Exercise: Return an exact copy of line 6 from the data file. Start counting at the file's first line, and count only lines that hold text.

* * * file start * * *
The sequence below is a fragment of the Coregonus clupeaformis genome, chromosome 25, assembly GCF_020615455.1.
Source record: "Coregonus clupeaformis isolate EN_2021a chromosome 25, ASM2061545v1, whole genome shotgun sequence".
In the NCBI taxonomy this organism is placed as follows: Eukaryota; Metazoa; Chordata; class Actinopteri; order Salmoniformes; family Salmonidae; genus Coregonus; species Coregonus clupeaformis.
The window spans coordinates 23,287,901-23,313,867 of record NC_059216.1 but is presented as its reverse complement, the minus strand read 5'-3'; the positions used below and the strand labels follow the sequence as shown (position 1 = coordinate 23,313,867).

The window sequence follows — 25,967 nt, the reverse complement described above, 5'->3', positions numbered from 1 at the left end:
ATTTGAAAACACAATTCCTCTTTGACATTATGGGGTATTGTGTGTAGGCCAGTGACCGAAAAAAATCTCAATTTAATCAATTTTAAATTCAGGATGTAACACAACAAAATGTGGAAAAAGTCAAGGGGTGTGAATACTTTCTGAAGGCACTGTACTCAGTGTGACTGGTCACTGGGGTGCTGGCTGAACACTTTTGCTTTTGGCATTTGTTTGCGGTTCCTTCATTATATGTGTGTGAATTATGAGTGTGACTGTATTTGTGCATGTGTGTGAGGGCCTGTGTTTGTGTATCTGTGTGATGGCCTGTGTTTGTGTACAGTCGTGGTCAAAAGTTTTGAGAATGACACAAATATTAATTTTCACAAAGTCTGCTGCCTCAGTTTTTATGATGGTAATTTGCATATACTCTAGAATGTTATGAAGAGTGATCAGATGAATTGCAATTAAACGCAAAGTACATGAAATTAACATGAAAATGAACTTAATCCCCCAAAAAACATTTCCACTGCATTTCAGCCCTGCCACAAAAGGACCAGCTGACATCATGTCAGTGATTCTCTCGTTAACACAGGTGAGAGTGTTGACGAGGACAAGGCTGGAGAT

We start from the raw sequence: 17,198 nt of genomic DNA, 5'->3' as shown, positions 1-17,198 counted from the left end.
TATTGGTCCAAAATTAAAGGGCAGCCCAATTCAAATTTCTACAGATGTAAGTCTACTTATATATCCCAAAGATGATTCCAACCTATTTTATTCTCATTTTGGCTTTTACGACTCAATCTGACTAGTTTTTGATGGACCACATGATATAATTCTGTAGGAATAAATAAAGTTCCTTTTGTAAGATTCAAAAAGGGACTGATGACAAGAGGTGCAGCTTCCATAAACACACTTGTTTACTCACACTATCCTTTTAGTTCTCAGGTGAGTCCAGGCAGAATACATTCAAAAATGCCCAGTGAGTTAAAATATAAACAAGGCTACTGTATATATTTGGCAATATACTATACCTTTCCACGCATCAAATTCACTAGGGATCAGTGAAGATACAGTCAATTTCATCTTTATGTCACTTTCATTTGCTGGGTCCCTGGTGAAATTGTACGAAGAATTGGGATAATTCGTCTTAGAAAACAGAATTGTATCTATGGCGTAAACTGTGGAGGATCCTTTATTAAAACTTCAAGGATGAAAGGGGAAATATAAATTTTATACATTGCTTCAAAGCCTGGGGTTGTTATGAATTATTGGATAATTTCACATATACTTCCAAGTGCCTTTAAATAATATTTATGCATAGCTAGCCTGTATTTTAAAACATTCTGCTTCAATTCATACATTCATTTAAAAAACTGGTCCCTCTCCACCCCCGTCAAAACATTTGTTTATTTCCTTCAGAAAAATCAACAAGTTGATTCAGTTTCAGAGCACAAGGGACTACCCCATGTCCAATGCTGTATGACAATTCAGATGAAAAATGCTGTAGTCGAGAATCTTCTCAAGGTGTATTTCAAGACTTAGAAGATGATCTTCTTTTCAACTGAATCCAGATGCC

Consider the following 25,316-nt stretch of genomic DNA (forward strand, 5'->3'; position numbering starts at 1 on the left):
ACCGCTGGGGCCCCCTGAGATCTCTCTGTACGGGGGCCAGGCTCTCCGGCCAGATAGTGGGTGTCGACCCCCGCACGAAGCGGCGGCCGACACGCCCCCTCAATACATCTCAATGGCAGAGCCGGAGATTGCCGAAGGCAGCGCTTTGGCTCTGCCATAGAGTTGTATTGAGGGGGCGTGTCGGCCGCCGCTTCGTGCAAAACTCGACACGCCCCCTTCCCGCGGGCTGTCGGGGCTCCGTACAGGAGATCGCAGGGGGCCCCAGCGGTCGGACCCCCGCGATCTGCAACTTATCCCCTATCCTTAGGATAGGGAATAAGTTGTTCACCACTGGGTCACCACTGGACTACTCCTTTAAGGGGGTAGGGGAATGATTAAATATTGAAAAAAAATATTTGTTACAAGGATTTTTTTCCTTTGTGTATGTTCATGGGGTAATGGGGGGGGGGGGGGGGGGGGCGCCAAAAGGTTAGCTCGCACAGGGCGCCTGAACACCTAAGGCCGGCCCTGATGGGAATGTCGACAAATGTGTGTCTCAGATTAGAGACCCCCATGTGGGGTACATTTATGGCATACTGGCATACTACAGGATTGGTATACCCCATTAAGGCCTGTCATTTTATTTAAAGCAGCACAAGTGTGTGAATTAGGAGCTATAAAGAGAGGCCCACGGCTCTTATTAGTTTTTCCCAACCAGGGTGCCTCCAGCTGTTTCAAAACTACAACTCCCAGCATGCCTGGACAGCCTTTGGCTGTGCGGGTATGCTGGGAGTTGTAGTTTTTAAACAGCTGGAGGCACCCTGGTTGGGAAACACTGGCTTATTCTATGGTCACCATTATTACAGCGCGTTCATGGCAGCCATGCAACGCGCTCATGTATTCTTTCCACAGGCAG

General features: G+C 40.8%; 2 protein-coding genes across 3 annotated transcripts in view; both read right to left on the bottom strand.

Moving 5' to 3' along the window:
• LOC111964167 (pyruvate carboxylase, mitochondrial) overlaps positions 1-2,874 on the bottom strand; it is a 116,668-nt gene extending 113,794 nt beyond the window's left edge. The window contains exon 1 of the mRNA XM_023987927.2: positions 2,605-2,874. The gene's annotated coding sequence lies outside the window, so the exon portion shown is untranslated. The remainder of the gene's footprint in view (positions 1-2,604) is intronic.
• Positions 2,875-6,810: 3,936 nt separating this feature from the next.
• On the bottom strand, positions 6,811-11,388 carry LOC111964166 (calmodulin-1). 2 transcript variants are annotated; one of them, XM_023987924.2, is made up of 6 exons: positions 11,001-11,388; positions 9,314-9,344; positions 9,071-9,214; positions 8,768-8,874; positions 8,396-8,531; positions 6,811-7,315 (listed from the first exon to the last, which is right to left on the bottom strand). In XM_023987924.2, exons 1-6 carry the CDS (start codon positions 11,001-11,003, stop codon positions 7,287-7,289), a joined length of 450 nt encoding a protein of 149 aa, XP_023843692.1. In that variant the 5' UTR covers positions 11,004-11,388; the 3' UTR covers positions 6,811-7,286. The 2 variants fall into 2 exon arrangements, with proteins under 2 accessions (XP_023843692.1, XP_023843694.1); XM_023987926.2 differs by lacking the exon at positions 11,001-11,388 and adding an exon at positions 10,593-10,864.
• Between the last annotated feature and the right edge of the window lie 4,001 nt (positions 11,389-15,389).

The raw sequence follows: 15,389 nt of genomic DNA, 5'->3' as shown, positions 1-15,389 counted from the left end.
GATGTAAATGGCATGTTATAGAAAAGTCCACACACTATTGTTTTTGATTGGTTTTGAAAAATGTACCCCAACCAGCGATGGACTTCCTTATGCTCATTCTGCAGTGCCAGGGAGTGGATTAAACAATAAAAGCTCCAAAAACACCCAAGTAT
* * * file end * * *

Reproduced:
ATTTGAAAACACAATTCCTCTTTGACATTATGGGGTATTGTGTGTAGGCCAGTGACCGAAAAAAATCTCAATTTAATCAATTTTAAATTCAGGATGTAACACAACAAAATGTGGAAAAAGTCAAGGGGTGTGAATACTTTCTGAAGGCACTGTACTCAGTGTGACTGGTCACTGGGGTGCTGGCTGAACACTTTTGCTTTTGGCATTTGTTTGCGGTTCCTTCATTATATGTGTGTGAATTATGAGTGTGACTGTATTTGTGCATGTGTGTGAGGGCCTGTGTTTGTGTATCTGTGTGATGGCCTGTGTTTGTGTACAGTCGTGGTCAAAAGTTTTGAGAATGACACAAATATTAATTTTCACAAAGTCTGCTGCCTCAGTTTTTATGATGGTAATTTGCATATACTCTAGAATGTTATGAAGAGTGATCAGATGAATTGCAATTAAACGCAAAGTACATGAAATTAACATGAAAATGAACTTAATCCCCCAAAAAACATTTCCACTGCATTTCAGCCCTGCCACAAAAGGACCAGCTGACATCATGTCAGTGATTCTCTCGTTAACACAGGTGAGAGTGTTGACGAGGACAAGGCTGGAGAT